In 2010, the American Heart Association has released new guidelines on how to perform cardiopulmonary resuscitation (CPR). Basically, the current guidelines have rearranged the first three steps of CPR.
The new guidelines recommend starting with chest compressions before establishing the airway and providing artificial respiration. The AHA-recommended CPR technique applies to adults, children and infant but not in newborns.
Important note: the material posted on this page on new CPR techniques is for information purposes only. Learn when and how to provide the latest CPR techniques by enrolling in a course today (register here).
From A-B-C to C-A-B
For the past 40 years, first aiders were taught to follow the ABC approach that is to open the airway, giving rescue breaths and then initiating chest compressions. But studies have shown some flaws with this approach. First of all, this approach causes delays in starting chest compressions, which is crucial in ensuring circulation of oxygenated blood towards vital organs. By changing the sequence, rescuers are able to initiate chest compressions right away.
Immediately Start Compressions
The 2010 AHA guidelines on CPR also recommend starting CPR immediately on anyone who is unresponsive and not breathing effectively. In the previous guidelines, the first aider was taught to look, listen and feel for breathing before starting CPR but this can lead to further delays. Rescuers can lose around 30 critical seconds establishing and assessing airway. Moreover, people who are suffering from cardiac arrest require chest compressions during the initial minutes of cardiac arrest. Victims will have oxygen remaining in their bloodstream and lungs, so providing chest compressions immediately can pump out oxygen into the system particularly the heart and the brain.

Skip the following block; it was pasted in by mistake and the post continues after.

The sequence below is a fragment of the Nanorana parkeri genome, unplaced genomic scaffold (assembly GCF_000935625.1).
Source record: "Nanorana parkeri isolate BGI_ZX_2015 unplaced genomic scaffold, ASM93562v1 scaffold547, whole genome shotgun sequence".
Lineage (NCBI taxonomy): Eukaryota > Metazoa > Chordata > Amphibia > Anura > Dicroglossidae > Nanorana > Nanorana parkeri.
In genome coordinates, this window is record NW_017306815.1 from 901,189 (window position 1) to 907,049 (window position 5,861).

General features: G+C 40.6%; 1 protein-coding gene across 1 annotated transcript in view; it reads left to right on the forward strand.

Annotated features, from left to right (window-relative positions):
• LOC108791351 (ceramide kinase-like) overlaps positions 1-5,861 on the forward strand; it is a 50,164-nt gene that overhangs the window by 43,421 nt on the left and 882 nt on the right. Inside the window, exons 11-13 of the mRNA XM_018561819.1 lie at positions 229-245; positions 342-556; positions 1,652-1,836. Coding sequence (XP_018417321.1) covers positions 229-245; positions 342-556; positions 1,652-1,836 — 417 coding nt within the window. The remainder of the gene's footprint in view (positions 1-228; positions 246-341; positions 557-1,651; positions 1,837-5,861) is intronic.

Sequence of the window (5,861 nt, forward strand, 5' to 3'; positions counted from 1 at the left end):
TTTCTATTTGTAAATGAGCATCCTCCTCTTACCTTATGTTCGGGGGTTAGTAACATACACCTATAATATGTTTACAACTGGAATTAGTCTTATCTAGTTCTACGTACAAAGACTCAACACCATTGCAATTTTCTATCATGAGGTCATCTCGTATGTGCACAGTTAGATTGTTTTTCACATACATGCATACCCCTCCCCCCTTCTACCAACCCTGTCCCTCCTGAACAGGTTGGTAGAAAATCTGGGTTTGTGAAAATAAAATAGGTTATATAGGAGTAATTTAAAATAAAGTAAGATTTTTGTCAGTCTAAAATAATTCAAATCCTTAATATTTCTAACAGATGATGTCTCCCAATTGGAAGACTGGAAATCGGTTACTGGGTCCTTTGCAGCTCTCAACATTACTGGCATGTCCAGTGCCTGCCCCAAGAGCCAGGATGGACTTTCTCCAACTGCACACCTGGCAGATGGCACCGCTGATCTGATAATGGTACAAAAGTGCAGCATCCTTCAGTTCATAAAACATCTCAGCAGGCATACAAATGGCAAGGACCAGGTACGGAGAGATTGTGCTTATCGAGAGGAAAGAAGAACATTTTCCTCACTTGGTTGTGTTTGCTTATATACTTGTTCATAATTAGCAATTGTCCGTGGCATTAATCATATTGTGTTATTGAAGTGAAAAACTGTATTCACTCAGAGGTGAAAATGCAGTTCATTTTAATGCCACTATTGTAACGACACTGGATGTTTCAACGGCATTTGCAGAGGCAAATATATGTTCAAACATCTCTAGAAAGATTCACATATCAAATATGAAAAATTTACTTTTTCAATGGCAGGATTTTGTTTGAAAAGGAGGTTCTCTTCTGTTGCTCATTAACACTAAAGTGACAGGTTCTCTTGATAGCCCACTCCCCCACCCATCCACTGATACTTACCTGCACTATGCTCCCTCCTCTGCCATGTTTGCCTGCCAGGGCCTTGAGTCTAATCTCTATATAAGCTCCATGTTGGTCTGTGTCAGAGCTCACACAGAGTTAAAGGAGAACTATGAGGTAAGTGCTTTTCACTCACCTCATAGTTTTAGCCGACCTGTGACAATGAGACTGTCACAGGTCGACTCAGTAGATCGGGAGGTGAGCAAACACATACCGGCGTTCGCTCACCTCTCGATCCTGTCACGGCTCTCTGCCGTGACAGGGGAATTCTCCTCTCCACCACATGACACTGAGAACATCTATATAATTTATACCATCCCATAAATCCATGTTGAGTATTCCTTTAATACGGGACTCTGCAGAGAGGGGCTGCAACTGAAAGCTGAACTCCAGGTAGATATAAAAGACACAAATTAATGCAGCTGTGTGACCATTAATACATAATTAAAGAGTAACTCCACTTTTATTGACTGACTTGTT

The New CPR Procedure
Here is a simple guide on the new CPR:
- Call for help. Dial 911 or ask someone to do so.
- Check the person’s responsiveness; if unresponsive, roll the person on his back.
- Begin compressions. Position hands on the center of the person’s chest. Place the other hand on top of the first then interlace the fingers.
- Compress the chest 2 inches deep for adults and children and 1.5 for infants. Chest compressions should be delivered at a rate of 100 compressions per minute (15 compressions per 10 seconds).
- Open the airway by tilting the head to the back or lifting the chin up. Watch out for signs of neck injuries.
- Pinch closed the victim’s nose. Cover the person’s mouth with yours to create an airtight seal. Ventilate twice by giving two, one-second breaths. Check for the rising and falling of the chest.
- Provide 2 ventilations every 30 compressions. Continue this cycle until help arrives or spontaneous respiration is restored.
Most first aid training programs now include these updates. If you want to get trained and learn this life-saving skill, you can contact your local workplace approved Chapter.